From John Breckinridge and Others
February 10th. 1803 Washington
The States of Kentucky, Georgia, & Tennissee, having been for some time impressed with a belief, that it would redound greatly to their mutual interests, if an easy land communication could be opened between Danville in Kentucky, & Augusta in Georgia, have made some attempts to ascertain its practicability. These attempts altho’ not very considerable, have produced full conviction that a good waggon road may be made between those two places. But as it must necessarily pass through the lands of the Cherokee Indians, permission must consequently be obtained from them by the U. States for that purpose.
The extent of Indian Country through which this road must pass, is so considerable, that the principal advantages to be derived from it would be defeated, unless the U. States would also procure from the Indians more land than was barely sufficient for the road. One mile on each side of this road, (or perhaps less), or two or three miles square upon the road at convenient distances, would we apprehend be sufficient. As the distance from Danville to Augusta is, it is believed, 200 Miles short of the distance from Danville to any other Atlantic commercial town or navigable water, much of the Produce of Kentucky & Tennissee could be carried to markett in Waggons, which it is well known cannot carry in them, supplies of forage & provisions, but for very short distances.
To obtain the nearest & best road is of the utmost importance; and the undersigned beg leave respectively to suggest the propriety of appointing one or more persons from each State to view minutely the Country through which the road ought to pass.
The States which they represent would have long since procured, (under laws and resns. passed by them for that purpose), this information: but the commissioners appointed by the State of Kentucky were prohibited by the officers of the U. States, from entering the Indian lands for that purpose.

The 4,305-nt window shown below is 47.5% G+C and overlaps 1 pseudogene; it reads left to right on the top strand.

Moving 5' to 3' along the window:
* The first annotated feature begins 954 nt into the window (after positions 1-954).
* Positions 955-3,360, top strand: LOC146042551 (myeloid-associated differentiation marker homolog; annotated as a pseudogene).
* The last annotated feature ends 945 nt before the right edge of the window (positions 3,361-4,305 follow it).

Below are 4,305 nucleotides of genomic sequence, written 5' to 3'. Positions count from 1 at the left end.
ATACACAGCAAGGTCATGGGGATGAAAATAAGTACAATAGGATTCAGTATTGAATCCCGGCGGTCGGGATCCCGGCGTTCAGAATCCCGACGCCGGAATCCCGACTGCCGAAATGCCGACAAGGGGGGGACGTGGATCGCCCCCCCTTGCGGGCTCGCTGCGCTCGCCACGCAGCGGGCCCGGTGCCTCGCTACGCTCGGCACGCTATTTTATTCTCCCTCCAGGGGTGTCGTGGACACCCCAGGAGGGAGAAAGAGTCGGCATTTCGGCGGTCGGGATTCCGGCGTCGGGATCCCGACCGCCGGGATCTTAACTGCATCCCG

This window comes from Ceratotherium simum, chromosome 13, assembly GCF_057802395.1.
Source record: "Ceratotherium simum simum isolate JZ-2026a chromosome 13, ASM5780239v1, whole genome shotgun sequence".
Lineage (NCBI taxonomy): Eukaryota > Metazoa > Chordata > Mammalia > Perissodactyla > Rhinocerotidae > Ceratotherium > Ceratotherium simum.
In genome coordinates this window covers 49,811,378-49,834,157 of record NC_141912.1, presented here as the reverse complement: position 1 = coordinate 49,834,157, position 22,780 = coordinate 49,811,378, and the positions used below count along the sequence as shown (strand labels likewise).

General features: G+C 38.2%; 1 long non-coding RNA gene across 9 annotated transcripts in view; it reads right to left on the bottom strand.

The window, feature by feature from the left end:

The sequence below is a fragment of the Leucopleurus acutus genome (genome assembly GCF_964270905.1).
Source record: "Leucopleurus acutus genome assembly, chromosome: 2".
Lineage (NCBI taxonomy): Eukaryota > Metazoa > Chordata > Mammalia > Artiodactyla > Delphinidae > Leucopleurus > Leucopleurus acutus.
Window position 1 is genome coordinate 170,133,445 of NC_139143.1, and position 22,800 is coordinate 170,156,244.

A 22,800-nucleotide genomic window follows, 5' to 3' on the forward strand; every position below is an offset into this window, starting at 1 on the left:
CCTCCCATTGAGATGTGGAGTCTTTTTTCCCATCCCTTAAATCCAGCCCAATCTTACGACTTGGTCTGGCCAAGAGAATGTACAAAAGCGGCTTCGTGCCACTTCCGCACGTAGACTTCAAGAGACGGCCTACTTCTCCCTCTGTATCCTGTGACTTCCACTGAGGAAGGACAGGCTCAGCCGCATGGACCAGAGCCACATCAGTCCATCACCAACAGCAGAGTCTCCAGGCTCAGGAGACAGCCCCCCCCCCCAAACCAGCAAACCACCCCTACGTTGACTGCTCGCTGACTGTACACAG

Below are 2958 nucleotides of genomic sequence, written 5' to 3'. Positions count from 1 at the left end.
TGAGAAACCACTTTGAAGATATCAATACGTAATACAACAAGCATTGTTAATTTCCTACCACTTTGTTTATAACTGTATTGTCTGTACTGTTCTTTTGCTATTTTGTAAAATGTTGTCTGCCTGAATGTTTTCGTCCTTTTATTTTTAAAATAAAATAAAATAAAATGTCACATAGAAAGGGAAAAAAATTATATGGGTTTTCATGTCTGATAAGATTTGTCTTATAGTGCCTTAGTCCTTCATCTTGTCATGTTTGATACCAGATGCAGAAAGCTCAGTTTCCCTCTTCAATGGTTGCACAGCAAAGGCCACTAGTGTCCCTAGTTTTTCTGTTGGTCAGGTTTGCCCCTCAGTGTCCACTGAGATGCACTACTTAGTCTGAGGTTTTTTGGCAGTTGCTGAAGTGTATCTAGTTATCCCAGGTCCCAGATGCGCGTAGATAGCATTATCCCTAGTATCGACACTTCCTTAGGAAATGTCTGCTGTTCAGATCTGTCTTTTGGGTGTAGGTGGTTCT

The undersigned therefore, on behalf of the several States they respectively represent, earnestly request the President of the United States, that he would as early as convenient, take the foregoing under consideration, and if approved of by him, procure for the people of the said States an Object conceived by them to be of very high Importance, not only in a pecuniary point of view, but of great political consideration, in cementing & binding together by every practicable tie, the Atlantic and Western States.
Thos. T. Davis
RC (PHi); in Breckinridge’s hand, signed by all; addressed: “The President of the U. States”; endorsed by TJ as received 11 Feb. and so recorded in SJL with notation “Kentucky, Tenissee & Georgia.”
For earlier correspondence regarding a proposed road between danville and augusta, and the refusal of the cherokee indians to allow roads through their lands, see Vol. 34:456–8 and Vol. 36:190–1, 543–4. Prior to writing the above letter, members of the Georgia and Tennessee congressional delegations met in the Senate chamber and chose Breckinridge, Joseph Anderson, and Peter Early as a committee to draw up an address to the president “upon the subject of the road from Kentucky through Tennessee to Georgia” (Anderson and Early to Breckinridge, 31 Jan. 1803, in DLC: Breckinridge Family Papers).